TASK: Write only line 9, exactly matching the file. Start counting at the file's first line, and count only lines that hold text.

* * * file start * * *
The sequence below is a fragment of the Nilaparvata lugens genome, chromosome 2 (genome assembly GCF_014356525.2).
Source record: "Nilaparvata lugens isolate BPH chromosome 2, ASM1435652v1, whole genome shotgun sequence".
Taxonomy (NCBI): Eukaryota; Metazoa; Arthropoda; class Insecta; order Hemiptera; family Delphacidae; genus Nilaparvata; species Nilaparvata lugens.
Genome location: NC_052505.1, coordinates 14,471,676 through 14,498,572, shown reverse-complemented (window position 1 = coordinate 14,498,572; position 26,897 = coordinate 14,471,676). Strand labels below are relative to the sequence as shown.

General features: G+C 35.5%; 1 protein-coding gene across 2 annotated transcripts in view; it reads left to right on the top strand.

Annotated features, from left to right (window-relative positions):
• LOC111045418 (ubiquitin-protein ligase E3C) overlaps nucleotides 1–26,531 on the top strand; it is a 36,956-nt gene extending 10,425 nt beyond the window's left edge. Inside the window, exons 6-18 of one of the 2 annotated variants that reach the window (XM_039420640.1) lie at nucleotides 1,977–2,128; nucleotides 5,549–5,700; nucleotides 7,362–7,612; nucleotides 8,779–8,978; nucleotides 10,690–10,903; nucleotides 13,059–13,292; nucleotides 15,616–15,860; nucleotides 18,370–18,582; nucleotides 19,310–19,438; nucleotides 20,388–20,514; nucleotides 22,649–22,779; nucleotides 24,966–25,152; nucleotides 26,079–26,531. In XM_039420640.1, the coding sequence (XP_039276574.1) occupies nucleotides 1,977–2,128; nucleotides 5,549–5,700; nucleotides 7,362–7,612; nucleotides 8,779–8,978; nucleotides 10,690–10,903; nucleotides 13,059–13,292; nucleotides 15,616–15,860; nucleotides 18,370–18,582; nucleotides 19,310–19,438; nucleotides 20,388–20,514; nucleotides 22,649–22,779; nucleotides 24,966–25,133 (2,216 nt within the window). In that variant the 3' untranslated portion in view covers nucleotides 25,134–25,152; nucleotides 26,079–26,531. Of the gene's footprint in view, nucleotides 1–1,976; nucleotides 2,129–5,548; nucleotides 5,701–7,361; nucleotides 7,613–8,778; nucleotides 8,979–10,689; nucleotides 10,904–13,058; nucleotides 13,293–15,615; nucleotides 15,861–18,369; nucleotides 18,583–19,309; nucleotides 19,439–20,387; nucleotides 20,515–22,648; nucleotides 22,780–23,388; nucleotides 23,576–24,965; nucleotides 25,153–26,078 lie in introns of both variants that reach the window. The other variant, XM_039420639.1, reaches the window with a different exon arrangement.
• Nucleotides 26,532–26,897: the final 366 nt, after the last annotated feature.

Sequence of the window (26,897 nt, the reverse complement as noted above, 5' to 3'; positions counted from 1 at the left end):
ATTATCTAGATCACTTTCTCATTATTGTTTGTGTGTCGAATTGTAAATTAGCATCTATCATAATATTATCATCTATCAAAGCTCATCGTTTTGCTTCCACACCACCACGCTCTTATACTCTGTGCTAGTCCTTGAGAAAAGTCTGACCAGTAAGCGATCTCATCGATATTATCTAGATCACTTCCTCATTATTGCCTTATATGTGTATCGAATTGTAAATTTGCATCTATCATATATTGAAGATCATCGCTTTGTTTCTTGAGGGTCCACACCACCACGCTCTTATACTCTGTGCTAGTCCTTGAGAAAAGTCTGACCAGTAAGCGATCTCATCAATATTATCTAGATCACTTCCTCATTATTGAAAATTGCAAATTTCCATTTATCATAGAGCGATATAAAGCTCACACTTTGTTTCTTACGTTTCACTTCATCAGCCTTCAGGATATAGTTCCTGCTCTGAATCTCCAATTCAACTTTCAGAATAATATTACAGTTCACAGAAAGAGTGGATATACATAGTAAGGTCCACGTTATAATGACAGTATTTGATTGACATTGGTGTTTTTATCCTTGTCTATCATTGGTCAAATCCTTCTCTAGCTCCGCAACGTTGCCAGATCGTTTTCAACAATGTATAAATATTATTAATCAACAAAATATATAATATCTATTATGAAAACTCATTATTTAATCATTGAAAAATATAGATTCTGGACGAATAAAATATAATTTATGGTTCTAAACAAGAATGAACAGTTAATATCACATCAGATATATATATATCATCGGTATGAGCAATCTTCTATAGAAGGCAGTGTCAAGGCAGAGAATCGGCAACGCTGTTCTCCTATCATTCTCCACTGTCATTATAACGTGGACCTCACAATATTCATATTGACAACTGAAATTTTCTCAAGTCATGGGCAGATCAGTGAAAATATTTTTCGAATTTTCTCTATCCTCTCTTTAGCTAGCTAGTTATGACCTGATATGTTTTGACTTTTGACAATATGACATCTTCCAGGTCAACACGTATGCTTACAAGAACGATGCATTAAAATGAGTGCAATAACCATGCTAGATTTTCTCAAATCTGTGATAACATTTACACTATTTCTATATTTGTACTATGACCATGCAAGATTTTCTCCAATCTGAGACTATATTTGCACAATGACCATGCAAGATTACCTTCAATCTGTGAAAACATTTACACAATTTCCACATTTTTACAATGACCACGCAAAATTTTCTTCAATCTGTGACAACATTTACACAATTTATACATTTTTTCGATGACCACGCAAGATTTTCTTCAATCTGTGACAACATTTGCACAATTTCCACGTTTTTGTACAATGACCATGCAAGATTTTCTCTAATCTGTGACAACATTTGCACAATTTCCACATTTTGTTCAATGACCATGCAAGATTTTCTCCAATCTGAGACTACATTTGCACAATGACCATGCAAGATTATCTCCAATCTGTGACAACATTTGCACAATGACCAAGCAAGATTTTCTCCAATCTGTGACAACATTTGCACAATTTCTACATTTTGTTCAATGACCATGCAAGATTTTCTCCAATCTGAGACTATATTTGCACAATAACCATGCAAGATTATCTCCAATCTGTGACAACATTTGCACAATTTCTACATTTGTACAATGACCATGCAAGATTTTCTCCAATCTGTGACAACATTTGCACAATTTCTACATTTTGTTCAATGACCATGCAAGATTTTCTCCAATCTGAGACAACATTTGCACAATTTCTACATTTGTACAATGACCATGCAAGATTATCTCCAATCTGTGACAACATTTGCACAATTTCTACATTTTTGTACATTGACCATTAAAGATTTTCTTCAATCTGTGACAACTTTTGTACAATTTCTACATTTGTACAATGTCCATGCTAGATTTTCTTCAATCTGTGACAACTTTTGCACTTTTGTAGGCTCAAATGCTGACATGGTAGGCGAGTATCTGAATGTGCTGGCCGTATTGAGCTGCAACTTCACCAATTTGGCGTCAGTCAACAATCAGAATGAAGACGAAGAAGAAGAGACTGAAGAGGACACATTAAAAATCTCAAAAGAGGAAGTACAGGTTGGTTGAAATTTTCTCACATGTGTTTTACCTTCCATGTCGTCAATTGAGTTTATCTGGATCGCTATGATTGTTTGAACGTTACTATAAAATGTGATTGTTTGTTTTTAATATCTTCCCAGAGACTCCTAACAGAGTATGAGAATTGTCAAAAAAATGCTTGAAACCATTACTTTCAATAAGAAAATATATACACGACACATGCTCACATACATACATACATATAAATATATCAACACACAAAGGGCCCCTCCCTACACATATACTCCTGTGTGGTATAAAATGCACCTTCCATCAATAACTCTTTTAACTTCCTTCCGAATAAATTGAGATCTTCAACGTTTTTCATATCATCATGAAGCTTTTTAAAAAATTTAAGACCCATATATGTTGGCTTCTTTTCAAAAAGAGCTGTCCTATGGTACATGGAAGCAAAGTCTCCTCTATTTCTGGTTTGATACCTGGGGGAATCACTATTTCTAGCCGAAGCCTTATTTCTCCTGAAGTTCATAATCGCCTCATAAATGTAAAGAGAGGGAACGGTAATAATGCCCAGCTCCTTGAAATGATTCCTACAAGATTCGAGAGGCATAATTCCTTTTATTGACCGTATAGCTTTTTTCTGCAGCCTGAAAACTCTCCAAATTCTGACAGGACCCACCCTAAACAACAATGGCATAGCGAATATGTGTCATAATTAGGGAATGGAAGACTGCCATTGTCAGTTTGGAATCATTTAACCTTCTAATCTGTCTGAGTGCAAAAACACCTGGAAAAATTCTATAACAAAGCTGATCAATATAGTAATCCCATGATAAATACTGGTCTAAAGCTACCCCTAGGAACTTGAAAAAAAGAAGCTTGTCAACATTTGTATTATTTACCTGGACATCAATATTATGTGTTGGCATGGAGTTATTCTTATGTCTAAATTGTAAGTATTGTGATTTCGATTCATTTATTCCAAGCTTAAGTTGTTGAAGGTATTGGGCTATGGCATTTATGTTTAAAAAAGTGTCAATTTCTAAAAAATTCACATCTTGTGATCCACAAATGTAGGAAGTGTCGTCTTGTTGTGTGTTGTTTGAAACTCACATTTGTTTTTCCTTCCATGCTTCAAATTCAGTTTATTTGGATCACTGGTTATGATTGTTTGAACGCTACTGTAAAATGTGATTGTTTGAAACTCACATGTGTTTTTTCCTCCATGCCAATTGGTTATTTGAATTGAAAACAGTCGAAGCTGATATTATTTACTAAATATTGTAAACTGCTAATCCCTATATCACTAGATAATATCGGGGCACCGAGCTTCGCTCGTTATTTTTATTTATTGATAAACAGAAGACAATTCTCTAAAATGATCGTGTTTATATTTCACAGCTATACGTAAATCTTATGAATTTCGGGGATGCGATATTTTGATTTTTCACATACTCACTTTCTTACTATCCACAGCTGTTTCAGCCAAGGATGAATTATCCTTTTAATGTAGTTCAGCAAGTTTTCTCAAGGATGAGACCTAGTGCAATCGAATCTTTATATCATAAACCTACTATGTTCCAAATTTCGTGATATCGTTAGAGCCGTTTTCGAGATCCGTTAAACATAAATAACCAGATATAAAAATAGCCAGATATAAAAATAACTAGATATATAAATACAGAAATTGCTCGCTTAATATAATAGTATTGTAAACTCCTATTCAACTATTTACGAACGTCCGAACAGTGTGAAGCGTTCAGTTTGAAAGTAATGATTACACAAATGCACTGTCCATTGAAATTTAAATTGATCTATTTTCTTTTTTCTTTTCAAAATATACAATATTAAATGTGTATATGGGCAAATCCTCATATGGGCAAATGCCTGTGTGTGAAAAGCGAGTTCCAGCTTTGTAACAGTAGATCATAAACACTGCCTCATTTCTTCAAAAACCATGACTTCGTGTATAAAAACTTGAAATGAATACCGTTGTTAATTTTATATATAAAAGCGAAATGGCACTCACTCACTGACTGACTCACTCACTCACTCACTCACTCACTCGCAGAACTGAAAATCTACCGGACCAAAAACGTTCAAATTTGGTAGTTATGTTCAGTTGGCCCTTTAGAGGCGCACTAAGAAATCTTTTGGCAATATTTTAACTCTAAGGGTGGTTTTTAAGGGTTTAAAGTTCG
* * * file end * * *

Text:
Sequence of the window (26,897 nt, the reverse complement as noted above, 5' to 3'; positions counted from 1 at the left end):